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This is a continued discussion from (Different path for grid move) to optimize for space complexity, and since it is new code and I make a new post.

Given a m * n grids, and one is allowed to move up or right, find the different number of paths between two grid points.

My major idea is, if move r steps right, u steps up, we can find (1) solutions for r-1 steps right and u steps up, then combine with one final right step (2) solutions for r steps right and u-1 steps up, then combine with one final up step.

I use a dynamic programming method to track count in r-1 steps (using pre_row) and r steps (using cur_row). Here is my code and any advice on code bugs, performance improvements in terms of time complexity, or code style issues are appreciated.

Source code in Python 2.7,

def grid_move(rights, ups):
    pre_row = []
    pre_row.append(0)
    # initialize for zero right and up only
    for i in range(1, ups+1):
        pre_row.append(1)
    cur_row = []
    for r in range(1, rights+1):
        for u in range(0, ups+1):
            if u > 0:
                cur_row.append(pre_row[u] + cur_row[-1])
            else:
                cur_row.append(1)
        pre_row = cur_row

    return cur_row[-1]

if __name__ == "__main__":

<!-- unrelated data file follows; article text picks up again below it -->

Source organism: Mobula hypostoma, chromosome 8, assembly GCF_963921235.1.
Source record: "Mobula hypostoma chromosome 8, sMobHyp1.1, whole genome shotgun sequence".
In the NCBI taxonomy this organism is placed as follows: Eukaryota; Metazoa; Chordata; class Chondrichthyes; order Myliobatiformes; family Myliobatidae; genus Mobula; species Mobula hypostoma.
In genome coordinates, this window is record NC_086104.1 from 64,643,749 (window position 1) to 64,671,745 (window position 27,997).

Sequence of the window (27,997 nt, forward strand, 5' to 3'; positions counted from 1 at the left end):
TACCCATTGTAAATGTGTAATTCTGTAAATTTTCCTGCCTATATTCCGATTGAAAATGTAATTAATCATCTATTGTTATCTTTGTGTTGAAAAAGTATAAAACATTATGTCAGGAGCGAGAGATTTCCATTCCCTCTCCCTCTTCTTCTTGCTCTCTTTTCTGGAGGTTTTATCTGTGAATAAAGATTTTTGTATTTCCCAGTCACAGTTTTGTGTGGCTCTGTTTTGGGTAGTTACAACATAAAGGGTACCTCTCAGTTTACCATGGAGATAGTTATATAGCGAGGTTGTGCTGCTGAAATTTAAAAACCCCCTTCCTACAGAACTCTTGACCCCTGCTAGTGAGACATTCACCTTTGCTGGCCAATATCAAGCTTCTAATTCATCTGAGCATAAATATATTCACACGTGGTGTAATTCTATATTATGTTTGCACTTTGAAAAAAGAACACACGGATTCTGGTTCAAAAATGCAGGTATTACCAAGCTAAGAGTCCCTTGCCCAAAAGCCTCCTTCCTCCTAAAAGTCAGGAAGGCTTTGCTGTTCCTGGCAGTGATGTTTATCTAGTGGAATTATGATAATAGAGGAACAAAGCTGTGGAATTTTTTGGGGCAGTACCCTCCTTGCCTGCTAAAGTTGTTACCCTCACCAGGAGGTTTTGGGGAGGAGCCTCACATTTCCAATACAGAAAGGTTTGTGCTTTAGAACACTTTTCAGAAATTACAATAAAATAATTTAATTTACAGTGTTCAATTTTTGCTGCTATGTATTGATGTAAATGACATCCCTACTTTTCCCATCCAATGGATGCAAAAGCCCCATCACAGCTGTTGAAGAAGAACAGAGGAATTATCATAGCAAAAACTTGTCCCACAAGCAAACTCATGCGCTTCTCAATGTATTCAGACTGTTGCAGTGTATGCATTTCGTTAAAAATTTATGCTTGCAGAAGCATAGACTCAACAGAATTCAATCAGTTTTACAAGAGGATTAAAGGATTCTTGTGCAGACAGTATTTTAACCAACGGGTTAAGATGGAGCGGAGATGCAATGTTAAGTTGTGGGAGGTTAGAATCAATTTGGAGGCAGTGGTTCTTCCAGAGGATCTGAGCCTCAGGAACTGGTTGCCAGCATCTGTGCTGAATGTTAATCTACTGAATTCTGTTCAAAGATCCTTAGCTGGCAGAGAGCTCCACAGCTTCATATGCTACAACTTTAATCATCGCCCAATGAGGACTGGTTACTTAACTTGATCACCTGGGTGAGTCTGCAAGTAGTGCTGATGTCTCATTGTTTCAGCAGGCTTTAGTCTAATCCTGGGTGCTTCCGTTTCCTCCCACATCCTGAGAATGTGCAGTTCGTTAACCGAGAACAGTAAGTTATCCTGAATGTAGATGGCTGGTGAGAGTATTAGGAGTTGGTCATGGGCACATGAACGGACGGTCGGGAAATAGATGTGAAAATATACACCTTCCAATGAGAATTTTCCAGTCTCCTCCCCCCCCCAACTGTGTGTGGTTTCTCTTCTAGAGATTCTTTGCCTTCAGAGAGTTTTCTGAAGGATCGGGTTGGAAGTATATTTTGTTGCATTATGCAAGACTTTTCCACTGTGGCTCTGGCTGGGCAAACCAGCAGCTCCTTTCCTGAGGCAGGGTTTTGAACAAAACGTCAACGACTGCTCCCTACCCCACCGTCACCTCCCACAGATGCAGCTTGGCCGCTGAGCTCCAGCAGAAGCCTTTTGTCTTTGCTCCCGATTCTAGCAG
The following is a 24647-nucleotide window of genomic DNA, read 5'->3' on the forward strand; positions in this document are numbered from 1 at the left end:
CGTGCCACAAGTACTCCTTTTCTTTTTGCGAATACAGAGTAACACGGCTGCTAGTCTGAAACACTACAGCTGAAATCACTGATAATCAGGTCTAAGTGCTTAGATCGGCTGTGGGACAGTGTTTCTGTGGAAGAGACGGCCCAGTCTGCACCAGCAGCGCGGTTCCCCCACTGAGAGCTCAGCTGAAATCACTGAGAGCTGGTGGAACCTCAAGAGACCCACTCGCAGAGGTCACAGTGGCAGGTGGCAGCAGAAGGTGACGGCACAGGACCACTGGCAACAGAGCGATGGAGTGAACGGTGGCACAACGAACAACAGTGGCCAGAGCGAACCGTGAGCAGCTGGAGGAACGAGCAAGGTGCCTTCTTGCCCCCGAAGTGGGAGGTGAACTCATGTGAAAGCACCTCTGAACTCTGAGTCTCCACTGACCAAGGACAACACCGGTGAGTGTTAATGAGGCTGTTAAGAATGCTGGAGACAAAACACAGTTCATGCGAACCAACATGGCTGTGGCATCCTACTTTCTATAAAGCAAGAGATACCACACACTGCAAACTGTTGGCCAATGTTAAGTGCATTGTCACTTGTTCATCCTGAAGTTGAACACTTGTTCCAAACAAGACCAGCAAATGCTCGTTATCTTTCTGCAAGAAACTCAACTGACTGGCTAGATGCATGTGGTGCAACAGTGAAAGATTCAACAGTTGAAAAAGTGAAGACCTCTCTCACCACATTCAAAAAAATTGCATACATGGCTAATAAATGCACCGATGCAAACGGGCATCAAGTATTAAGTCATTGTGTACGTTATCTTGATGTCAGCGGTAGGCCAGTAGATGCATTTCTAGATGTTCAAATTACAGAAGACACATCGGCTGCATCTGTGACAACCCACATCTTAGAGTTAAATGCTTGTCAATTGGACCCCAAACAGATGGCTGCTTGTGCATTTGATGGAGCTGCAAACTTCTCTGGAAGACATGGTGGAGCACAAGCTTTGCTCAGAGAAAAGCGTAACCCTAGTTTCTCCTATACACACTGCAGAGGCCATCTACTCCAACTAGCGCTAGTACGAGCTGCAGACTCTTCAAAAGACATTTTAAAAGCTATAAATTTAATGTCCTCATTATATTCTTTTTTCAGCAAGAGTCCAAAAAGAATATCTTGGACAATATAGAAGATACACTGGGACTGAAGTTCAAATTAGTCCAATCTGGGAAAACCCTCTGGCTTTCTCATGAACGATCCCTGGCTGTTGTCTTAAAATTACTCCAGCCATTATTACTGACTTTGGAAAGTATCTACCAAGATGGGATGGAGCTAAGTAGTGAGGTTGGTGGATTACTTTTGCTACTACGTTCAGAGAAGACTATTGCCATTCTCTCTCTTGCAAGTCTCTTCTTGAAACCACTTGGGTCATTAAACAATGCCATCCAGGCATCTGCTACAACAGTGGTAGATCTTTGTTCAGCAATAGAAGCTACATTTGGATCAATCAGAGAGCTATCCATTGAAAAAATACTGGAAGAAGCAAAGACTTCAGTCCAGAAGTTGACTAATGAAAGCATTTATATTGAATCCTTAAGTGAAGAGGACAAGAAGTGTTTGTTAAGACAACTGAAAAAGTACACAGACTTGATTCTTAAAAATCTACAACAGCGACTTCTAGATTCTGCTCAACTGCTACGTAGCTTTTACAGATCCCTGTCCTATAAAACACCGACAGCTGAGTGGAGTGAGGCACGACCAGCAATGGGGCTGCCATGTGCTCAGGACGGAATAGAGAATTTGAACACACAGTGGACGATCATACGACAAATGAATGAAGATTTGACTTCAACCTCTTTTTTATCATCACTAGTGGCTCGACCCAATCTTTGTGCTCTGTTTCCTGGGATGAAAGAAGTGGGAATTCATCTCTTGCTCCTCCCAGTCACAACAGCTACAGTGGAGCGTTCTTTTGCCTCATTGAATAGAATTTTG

print grid_move(2,3)
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    \$\begingroup\$ Why do you append 0 first? It should be 1. \$\endgroup\$ – Raziman T V Jan 19 '17 at 9:11
  • \$\begingroup\$ @RazimanT.V., zero up ad zero rights, there is no solution, why should be 1? \$\endgroup\$ – Lin Ma Jan 20 '17 at 2:22
  • \$\begingroup\$ There is exactly one way to do nothing. nC0 is 1 not 0. \$\endgroup\$ – Raziman T V Jan 20 '17 at 6:07
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The code has a bug: Since you are appending elements, you have to make sure that the array is empty in the beginning. So the cur_row = [] command should be inside the loop.

Also, the number of ways to reach origin from origin is 1. Hence pre_row should have all elements 1 initially. This means that you can just do pre_row = [1] * (ups+1) instead of appending.

Next problem is kind of aesthetic. You are building cur_row at each step and turning pre_row into it in the end. Then it makes sense to fill cur_row before the loop as well, and that will make sure that the code also works for rights == 0.

Once we do these, there is no longer the need to append to cur_row inside the loop. We are sure that the list has the correct size so we can just assign elements.

Finally just remove the if inside the loop.

Combining these we have

def grid_move(rights, ups):
    cur_row = [1] * (ups+1)
    for r in range(1, rights+1):
        pre_row = cur_row
        cur_row[0] = 1
        for u in range(1, ups+1):
                cur_row[u] = pre_row[u] + cur_row[u-1]

    return cur_row[-1]

These should make the code more readable and efficient, and make the recurrence relation clear.

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    \$\begingroup\$ Exercise: Can you modify the code to not require pre_row at all? \$\endgroup\$ – Raziman T V Jan 19 '17 at 10:27
  • \$\begingroup\$ Thanks, but can you explain why the number of ways to reach origin from origin is 1? I think zero up and zero rights have no solution, so should be zero (zero means no solution). \$\endgroup\$ – Lin Ma Jan 20 '17 at 2:23